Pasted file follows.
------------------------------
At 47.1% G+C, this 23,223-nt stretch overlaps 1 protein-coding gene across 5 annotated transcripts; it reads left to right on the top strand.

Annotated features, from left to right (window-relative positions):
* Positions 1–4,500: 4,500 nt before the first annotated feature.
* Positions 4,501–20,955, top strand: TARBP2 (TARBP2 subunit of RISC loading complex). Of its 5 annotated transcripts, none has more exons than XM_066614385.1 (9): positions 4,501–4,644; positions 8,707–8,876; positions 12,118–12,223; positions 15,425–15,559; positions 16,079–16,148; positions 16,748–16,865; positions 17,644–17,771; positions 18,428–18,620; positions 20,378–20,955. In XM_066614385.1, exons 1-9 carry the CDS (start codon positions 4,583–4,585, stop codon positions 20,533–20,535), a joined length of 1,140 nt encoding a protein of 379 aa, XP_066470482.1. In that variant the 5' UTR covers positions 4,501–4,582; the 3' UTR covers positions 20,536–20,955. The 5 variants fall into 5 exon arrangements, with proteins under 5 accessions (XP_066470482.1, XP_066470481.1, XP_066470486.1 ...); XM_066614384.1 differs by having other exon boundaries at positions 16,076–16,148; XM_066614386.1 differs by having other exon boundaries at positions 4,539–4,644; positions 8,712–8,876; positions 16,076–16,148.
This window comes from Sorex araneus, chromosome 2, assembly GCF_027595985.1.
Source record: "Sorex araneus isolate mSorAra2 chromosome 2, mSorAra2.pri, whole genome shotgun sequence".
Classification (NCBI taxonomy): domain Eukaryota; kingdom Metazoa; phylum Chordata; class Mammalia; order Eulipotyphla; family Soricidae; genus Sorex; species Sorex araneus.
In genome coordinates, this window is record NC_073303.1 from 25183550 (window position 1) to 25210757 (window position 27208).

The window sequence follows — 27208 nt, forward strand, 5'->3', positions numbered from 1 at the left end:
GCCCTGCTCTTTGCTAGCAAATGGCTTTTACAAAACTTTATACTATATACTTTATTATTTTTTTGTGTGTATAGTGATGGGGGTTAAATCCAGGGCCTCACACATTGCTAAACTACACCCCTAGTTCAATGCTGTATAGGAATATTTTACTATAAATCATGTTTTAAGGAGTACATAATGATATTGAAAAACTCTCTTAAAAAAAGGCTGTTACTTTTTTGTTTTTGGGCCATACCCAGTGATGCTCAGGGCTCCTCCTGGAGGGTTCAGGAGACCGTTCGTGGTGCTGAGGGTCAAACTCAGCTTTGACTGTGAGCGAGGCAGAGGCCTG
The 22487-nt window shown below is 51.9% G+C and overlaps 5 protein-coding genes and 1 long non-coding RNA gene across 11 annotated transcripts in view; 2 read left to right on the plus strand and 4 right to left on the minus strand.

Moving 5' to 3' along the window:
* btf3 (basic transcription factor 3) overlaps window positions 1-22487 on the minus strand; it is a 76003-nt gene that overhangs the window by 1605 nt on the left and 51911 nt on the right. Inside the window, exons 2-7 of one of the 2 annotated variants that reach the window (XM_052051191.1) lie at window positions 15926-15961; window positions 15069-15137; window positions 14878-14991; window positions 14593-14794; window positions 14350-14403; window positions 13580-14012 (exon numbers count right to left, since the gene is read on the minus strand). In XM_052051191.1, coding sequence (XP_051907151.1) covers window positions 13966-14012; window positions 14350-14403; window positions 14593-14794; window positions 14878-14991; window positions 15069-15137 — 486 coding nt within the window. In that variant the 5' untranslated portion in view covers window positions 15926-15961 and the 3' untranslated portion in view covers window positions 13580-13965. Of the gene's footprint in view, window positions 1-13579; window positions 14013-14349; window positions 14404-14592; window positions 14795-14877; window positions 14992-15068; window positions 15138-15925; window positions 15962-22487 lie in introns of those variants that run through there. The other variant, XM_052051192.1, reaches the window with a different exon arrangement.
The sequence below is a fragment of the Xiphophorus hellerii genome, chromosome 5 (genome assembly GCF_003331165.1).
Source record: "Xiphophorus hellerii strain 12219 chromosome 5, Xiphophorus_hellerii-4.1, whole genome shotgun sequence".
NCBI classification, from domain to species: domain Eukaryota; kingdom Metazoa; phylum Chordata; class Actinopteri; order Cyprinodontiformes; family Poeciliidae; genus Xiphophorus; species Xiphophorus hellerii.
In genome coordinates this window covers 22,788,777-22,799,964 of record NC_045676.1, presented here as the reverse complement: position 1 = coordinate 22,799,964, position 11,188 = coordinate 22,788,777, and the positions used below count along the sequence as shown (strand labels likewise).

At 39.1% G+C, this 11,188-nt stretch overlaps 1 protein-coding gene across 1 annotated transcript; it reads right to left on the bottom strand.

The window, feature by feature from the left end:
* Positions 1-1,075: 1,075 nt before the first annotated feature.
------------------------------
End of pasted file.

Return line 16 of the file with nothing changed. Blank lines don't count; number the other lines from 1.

NCBI classification, from domain to species: domain Eukaryota; kingdom Metazoa; phylum Chordata; class Actinopteri; order Cyprinodontiformes; family Poeciliidae; genus Xiphophorus; species Xiphophorus hellerii.